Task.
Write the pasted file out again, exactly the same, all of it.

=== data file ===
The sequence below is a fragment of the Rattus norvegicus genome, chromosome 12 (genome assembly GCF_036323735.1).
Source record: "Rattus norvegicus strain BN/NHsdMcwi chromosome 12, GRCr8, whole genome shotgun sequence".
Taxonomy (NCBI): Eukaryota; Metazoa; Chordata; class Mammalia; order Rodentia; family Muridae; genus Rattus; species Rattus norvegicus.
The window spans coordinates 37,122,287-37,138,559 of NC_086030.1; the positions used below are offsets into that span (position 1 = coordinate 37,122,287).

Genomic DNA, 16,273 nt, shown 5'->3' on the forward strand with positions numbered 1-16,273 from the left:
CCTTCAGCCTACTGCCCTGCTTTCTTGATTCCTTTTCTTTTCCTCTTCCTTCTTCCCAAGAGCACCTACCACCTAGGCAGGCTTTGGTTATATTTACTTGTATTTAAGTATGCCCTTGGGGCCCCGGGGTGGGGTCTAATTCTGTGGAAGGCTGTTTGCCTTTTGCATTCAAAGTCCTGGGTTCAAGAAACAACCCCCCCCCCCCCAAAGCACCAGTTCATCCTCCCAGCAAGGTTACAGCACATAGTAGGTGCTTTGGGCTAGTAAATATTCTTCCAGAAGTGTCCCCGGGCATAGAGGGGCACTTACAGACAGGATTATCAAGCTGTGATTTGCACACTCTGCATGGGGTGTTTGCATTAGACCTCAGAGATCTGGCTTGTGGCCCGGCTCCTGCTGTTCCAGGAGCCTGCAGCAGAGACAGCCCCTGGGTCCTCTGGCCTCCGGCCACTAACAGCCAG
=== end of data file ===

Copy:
The sequence below is a fragment of the Rattus norvegicus genome, chromosome 12 (genome assembly GCF_036323735.1).
Source record: "Rattus norvegicus strain BN/NHsdMcwi chromosome 12, GRCr8, whole genome shotgun sequence".
Taxonomy (NCBI): Eukaryota; Metazoa; Chordata; class Mammalia; order Rodentia; family Muridae; genus Rattus; species Rattus norvegicus.
The window spans coordinates 37,122,287-37,138,559 of NC_086030.1; the positions used below are offsets into that span (position 1 = coordinate 37,122,287).

Genomic DNA, 16,273 nt, shown 5'->3' on the forward strand with positions numbered 1-16,273 from the left:
CCTTCAGCCTACTGCCCTGCTTTCTTGATTCCTTTTCTTTTCCTCTTCCTTCTTCCCAAGAGCACCTACCACCTAGGCAGGCTTTGGTTATATTTACTTGTATTTAAGTATGCCCTTGGGGCCCCGGGGTGGGGTCTAATTCTGTGGAAGGCTGTTTGCCTTTTGCATTCAAAGTCCTGGGTTCAAGAAACAACCCCCCCCCCCCCAAAGCACCAGTTCATCCTCCCAGCAAGGTTACAGCACATAGTAGGTGCTTTGGGCTAGTAAATATTCTTCCAGAAGTGTCCCCGGGCATAGAGGGGCACTTACAGACAGGATTATCAAGCTGTGATTTGCACACTCTGCATGGGGTGTTTGCATTAGACCTCAGAGATCTGGCTTGTGGCCCGGCTCCTGCTGTTCCAGGAGCCTGCAGCAGAGACAGCCCCTGGGTCCTCTGGCCTCCGGCCACTAACAGCCAG